Rybczynski examines the theories of many thinkers at the forefront of urbanism, especially Jane Jacobs and Lewis Mumford, but also Charles Mulford Robinson, Ebenezer Howard, and Le Corbusier. With the benefit of retrospect in many instances, the author looks at where the ideas of these thinkers have worked in contemporary cities, and where they haven't.
There are many issues facing cities today, and in the latter parts of the book Rybczynski looks at where cities might need to go in the future to remain places people can and will want to live. The answer, in the mind of the author, is density. Not necessarily hyperdensity, as with cities like New York City and Hong Kong (although there are lessons to be learned from those examples), but simply an increased density compared to what is seen in most cities today. This is particularly important in Ottawa, where a relatively low population density offers ample opportunity for the city to develop within the city without needing to move out of it--an obvious reason why City Council has worked hard to limit and altogether avoid expanding the urban boundary.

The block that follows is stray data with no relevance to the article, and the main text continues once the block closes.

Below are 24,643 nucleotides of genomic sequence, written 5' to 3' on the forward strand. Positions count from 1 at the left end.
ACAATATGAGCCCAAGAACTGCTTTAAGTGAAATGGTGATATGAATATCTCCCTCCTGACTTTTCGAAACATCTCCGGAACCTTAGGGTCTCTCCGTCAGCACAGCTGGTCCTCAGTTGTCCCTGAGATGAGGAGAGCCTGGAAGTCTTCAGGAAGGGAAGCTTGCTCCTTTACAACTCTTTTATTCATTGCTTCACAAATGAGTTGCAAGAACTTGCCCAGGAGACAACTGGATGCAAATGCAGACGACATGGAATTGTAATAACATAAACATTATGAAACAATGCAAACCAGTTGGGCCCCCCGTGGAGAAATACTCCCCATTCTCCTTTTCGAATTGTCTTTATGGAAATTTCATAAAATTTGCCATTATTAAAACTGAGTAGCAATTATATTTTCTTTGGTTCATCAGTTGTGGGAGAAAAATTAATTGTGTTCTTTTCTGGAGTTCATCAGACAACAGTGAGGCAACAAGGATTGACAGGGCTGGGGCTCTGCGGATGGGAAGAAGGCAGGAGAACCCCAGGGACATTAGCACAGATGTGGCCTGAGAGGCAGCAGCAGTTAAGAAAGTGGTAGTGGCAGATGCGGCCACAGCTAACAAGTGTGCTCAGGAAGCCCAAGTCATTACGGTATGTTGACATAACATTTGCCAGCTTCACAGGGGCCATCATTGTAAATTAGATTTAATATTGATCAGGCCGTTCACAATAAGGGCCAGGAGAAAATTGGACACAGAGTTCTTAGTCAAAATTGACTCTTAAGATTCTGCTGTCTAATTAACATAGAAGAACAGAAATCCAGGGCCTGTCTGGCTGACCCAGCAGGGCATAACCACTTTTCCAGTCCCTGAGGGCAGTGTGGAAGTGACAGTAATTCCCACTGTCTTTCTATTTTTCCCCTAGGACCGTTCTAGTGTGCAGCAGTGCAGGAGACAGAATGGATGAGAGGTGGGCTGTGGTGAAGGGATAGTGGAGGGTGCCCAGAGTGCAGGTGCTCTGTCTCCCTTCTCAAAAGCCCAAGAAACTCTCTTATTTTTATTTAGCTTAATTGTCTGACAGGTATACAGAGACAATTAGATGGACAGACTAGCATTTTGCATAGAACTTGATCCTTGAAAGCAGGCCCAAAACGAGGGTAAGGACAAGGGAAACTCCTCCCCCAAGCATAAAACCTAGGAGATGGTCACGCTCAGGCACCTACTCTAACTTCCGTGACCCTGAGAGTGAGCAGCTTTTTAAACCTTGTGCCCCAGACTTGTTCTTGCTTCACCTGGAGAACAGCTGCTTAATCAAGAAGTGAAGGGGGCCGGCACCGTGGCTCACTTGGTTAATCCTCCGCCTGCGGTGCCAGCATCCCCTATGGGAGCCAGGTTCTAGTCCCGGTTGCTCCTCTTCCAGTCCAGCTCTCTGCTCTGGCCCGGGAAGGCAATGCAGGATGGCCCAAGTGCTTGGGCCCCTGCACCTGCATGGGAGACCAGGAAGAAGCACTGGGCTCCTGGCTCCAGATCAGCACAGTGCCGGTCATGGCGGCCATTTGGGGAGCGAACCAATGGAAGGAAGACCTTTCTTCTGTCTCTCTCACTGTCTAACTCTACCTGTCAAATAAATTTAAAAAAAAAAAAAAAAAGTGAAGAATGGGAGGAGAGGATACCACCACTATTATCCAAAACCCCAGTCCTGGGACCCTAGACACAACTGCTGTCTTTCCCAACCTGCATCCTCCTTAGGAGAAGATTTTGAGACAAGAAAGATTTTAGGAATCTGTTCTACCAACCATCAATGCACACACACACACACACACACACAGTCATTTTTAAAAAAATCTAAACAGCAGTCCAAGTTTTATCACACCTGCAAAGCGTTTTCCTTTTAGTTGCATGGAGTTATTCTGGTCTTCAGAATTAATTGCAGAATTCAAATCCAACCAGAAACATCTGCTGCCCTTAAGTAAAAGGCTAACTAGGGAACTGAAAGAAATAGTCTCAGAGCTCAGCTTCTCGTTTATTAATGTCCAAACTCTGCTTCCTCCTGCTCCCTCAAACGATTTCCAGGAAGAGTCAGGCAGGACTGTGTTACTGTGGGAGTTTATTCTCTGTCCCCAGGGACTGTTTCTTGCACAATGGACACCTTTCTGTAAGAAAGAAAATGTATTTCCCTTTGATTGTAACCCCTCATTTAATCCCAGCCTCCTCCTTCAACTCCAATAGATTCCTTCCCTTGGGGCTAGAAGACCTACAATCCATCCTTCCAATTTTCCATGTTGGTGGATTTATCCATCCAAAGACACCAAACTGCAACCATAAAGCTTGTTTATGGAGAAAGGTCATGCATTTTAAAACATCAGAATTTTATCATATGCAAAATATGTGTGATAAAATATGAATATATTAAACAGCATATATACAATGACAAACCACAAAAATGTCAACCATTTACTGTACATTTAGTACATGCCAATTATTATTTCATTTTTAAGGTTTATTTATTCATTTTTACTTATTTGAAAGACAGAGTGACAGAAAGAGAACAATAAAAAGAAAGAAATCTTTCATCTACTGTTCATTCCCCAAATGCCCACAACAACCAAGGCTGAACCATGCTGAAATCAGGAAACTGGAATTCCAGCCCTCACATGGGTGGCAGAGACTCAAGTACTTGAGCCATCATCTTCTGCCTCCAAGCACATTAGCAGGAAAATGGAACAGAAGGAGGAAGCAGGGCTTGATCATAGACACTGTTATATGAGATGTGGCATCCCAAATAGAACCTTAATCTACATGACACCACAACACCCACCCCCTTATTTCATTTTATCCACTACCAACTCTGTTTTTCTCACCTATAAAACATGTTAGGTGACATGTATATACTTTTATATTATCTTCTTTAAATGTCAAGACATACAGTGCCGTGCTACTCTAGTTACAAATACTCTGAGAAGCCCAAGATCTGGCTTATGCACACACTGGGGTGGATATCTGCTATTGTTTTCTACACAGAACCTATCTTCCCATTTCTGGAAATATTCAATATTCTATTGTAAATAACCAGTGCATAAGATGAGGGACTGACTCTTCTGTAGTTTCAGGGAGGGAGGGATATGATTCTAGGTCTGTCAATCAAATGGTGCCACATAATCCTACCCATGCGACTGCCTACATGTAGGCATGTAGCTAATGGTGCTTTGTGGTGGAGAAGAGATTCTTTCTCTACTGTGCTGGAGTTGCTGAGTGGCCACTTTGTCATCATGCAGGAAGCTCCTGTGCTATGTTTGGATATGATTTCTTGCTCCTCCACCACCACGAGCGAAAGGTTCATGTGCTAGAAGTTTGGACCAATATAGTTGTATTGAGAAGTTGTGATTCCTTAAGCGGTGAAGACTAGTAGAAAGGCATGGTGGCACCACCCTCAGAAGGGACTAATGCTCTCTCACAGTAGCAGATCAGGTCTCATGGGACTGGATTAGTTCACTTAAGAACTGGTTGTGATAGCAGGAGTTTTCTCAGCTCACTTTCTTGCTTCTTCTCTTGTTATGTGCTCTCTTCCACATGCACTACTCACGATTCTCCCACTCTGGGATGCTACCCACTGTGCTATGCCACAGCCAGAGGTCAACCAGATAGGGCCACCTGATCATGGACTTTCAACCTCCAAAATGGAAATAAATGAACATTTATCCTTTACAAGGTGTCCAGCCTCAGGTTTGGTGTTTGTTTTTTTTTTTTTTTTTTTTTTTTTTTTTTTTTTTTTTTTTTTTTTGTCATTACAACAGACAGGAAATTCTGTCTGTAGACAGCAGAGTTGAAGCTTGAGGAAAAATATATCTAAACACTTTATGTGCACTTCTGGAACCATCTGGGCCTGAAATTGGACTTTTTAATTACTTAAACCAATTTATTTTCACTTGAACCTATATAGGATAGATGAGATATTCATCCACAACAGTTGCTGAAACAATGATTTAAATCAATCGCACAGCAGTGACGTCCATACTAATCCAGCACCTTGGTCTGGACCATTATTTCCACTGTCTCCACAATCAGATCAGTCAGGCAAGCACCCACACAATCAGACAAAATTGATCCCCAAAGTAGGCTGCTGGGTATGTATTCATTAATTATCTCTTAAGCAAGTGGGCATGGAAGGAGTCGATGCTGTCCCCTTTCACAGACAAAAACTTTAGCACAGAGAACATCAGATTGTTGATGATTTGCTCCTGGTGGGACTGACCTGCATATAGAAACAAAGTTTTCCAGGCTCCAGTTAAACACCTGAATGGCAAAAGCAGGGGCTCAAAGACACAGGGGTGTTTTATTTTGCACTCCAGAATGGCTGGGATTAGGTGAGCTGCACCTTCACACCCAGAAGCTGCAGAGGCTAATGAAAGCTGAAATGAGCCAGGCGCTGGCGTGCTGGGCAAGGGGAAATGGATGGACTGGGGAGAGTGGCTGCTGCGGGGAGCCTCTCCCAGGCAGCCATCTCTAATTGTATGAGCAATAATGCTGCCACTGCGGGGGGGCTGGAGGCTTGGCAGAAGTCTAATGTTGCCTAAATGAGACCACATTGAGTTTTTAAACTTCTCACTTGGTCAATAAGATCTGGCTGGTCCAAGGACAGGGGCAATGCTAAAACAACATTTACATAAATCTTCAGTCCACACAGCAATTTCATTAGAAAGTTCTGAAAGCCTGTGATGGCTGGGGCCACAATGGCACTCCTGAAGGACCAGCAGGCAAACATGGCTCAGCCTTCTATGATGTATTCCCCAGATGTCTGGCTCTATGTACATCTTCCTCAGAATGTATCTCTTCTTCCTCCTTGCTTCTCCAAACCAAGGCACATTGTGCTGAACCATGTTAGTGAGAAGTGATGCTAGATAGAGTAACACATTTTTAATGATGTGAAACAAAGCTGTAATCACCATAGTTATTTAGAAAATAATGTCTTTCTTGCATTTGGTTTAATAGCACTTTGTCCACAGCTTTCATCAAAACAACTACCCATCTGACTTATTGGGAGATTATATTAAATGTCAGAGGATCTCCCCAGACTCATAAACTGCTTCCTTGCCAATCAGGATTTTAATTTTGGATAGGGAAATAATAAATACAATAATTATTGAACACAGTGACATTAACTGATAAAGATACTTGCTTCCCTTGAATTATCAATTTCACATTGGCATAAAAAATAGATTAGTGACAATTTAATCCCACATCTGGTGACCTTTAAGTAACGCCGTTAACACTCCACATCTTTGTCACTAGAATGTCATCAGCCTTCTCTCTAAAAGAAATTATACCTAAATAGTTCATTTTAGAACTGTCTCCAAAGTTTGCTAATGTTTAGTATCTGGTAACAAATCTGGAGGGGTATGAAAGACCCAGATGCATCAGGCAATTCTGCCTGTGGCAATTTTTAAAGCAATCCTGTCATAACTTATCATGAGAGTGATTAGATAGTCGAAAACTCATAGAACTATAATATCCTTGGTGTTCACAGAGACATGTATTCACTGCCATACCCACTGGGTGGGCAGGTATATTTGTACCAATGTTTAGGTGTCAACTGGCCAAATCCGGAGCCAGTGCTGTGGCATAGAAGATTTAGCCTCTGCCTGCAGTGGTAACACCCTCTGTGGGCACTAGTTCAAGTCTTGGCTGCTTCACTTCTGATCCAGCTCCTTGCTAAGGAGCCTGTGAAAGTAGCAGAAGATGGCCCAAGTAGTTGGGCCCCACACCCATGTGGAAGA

In the end, Rybczynski concludes that good planning makes good cities, citing the Israeli city of Modi'in as proof. But rather than designing every detail of the city, Rybczynski calls for macro-planning, allowing for organic growth over time under parameters set forth. It's not the hyper-planned city of Le Corbusier, nor the anarchistic city of Jacobs, but something in between.